This section also abolished employment tribunal fees - an unfair tax on ordinary working people trying to protect their rights. Claims to employment tribunals fell by a shocking 66% after the introduction of this unfair tax on working class justice, and proposals have since been struck down by the Supreme Court. We expect the abolition of fees to cost around 8 million pounds directly, and around 20 million in extra cases brought. The Government will announce details at Budget of a scheme to refund the fees of whose who brought cases.

Fifth, the Bill re-introduces protections for employees from third-party harassment, shamefully abolished by the parties opposite. Numerous stakeholders have since called for its reintroduction. And it is surely right, Mr Speaker, that employers - alerted to harrasment and potentially unlawful activity - are expected to act to protect employees at work. 

And finally, Mr Speaker, the Bill effectively bans the practice of undercutting wages by advertising abroad, or using a recruitment agency to do so, at a substantially lower wage than substantively similar roles they either employ or advertise locally.

Mr Speaker, this Bill is the beginning of the end of a sorry chapter in British economic history. The chapter of insecure work and low wages is coming to an end. This revolution in workplace rights will mean greater security and prosperity for millions - and I commend that fact to this House.

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Mr Speaker,

May I commend the Chancellor of the Exchequer for bringing forward the government’s first piece of legislation in this Parliamentary term. The Prime Minister may be nowhere to be seen; the government may be unable to lead on the big issues; and the Labour Party may be completely unable to set the agenda; but after only three months, we have a government bill before the House. At the current rate of progress, we will see another such bill in the new year. I’m sure the whole House joins me in rejoicing at that news.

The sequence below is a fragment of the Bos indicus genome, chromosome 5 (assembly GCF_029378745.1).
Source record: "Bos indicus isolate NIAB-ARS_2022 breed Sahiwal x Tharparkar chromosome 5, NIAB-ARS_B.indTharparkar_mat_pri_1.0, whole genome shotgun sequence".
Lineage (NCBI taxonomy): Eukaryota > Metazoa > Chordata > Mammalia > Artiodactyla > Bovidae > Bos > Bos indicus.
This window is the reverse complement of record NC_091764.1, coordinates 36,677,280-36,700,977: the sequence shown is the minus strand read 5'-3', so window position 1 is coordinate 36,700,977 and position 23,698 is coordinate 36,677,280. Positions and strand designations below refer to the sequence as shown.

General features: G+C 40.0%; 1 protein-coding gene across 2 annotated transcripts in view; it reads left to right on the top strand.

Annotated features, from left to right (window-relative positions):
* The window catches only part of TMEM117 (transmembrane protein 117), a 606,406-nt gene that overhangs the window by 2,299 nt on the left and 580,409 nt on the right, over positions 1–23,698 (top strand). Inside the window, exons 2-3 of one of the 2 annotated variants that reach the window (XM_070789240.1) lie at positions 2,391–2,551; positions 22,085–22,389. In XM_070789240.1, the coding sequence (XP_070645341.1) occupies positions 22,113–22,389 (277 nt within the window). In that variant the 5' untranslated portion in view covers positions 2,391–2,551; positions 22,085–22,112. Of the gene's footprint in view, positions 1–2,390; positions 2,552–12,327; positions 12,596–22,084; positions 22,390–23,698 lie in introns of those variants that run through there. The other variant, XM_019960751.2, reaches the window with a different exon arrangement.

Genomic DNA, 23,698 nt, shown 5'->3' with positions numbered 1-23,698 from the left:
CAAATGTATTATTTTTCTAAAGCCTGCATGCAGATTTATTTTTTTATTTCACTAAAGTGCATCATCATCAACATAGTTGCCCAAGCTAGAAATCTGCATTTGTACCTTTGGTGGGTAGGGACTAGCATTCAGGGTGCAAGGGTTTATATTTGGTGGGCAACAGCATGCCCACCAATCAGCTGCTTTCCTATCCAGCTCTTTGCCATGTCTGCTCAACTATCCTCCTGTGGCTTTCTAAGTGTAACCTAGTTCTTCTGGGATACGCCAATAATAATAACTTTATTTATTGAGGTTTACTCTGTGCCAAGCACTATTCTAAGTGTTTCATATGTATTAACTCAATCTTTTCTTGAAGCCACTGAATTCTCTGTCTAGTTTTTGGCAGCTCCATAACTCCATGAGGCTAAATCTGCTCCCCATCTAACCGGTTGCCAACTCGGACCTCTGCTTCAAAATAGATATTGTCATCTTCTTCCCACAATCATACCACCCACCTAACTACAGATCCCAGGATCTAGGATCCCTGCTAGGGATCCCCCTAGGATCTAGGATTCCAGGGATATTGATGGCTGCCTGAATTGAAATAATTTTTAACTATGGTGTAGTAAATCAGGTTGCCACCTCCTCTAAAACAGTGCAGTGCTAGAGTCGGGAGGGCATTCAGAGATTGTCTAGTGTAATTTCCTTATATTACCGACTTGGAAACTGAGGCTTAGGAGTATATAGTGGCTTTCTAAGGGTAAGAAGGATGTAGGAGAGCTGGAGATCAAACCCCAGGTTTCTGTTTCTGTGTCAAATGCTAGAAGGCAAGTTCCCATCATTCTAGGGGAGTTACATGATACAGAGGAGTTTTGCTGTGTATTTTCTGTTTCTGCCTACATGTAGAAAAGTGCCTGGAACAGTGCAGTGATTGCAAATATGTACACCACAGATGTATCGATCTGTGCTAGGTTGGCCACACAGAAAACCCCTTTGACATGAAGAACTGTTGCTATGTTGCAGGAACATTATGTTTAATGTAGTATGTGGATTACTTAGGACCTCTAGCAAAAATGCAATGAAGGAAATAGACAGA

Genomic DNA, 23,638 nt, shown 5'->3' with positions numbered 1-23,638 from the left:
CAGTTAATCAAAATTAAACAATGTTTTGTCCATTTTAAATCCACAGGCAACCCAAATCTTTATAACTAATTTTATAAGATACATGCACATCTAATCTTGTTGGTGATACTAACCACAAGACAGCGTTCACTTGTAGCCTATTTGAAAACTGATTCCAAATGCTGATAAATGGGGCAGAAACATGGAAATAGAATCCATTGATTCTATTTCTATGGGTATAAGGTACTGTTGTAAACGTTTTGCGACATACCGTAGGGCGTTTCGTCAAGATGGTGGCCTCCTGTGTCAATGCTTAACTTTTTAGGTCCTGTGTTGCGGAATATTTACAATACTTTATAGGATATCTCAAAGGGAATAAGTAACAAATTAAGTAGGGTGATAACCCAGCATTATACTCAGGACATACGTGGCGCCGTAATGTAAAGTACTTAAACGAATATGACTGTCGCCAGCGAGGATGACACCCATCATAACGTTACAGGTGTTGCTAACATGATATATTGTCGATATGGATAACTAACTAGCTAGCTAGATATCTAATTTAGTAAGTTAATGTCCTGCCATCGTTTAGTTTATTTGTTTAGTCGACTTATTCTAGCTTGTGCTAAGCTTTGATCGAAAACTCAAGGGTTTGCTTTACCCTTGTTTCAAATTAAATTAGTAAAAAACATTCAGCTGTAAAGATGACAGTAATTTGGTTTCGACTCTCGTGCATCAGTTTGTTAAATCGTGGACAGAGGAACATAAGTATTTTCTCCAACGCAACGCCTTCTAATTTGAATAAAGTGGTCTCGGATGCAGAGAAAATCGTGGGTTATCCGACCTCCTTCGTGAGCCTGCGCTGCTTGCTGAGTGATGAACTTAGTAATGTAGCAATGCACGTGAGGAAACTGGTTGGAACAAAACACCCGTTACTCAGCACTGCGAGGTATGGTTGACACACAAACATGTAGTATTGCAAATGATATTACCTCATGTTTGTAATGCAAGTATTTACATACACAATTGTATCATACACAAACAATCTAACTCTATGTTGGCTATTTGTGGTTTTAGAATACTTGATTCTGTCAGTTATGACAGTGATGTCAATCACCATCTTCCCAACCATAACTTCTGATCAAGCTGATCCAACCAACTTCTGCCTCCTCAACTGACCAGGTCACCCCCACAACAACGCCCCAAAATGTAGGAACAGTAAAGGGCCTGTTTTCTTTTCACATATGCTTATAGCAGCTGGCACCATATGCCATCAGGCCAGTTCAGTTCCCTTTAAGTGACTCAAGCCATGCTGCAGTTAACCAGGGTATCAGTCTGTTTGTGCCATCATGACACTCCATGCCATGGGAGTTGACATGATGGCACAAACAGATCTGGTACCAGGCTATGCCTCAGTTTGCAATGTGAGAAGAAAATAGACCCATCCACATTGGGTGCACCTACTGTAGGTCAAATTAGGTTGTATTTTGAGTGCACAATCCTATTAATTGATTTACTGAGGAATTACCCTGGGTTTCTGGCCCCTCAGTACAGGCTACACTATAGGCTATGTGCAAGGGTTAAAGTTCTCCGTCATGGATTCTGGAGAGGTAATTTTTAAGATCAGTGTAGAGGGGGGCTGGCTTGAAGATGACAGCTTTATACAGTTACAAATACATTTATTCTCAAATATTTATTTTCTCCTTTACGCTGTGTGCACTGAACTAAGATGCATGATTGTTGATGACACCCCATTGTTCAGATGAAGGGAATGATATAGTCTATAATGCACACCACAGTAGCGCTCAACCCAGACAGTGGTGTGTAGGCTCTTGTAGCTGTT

Mr Speaker, the bill before the House today is clearly well-intentioned and on a serious note I would like to commend the Chancellor for his personal commitment to improving the lot of workers in this country. It is disappointing that he gives with one hand and takes with another; committing to abolish the married tax allowance, refusing to rule out a £1.3 billion tax hike on farmers; and refusing to adopt the Conservative policy of lifting minimum wage workers out of income tax altogether. But he has presented a bill today which is aimed at improving the economic security of some of society’s most vulnerable people.

Intentions aside, however, this bill does leave some serious questions unanswered. I will endeavour to look at each section of this legislation in turn, and raise constructive questions and concerns where they arise.

I turn first to provisions on the minimum wage, and let me be clear that my party is always in favour of raising wages for hardworking Britons. It is my party that first introduced the national living wage; it is my party that almost doubled the personal allowance; and it is my party which oversaw in government a dramatic decline in unemployment to give more families than ever the security of a well-paying job. Efforts to raise the minimum wage are commendable, provided they are affordable for businesses. I therefore ask the Chancellor: was the increase in the living wage to £10 an hour by 2020 recommended by the Low Pay Commission? Is the Chancellor confident that it can be afforded by employers?

I note with mixed feelings the government’s decision to equalise the minimum wage rates for all over-18s. Whilst we all surely agree in principle that people should receive the same rate of pay for performing the same tasks, it is a fact self-evident that those aged 18 have less work experience than those aged 25, and are often less intrinsically appealing to employers than those older. Is the Chancellor confident that raising the minimum wage for 18-21 year olds will not result in a situation where people in those age groups are disproportionately overlooked for employment opportunities in favour of more experienced peers?